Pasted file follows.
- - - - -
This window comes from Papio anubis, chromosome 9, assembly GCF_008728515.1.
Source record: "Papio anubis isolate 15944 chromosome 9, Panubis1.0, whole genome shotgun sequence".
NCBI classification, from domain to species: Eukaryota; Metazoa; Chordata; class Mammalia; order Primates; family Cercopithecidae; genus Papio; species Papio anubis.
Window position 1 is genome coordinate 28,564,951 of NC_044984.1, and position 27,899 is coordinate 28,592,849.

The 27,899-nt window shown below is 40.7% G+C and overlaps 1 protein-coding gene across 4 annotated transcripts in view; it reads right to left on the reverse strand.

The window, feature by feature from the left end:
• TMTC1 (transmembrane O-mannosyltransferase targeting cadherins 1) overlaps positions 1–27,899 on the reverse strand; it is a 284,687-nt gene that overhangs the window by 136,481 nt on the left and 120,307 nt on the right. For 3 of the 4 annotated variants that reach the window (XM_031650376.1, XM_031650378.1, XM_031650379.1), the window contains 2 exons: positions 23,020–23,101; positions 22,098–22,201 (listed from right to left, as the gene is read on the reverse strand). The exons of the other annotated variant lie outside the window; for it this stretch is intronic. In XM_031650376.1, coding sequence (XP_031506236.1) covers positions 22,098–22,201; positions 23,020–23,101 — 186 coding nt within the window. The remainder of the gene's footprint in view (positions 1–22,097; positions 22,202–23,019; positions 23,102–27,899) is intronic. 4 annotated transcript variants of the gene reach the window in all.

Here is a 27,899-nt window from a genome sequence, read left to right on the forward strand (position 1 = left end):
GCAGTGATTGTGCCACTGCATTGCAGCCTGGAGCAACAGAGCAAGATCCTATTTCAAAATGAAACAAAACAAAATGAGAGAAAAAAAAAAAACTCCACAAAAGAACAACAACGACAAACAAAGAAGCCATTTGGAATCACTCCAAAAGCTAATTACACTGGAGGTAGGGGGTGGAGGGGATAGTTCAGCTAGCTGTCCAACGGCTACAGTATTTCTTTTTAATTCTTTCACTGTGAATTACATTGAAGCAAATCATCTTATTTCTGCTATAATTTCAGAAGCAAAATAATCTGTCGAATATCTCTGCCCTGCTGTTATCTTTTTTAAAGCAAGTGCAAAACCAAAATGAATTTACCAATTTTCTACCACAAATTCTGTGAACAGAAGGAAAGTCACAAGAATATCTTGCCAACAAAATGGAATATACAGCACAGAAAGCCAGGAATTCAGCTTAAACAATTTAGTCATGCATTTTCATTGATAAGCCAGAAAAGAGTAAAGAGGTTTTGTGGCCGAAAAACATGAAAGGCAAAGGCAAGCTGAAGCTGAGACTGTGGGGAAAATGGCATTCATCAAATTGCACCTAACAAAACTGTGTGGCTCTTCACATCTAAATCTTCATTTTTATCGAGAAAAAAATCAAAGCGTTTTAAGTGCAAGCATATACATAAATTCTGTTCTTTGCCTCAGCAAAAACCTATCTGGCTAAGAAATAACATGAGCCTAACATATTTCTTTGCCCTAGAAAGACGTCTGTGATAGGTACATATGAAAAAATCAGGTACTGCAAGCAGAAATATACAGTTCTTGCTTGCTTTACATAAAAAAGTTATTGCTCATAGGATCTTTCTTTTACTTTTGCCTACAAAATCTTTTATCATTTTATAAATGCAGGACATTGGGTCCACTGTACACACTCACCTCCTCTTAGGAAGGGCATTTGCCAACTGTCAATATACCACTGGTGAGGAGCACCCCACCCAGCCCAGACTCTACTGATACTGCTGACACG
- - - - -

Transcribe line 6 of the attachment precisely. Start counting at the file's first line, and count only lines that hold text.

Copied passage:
The window, feature by feature from the left end: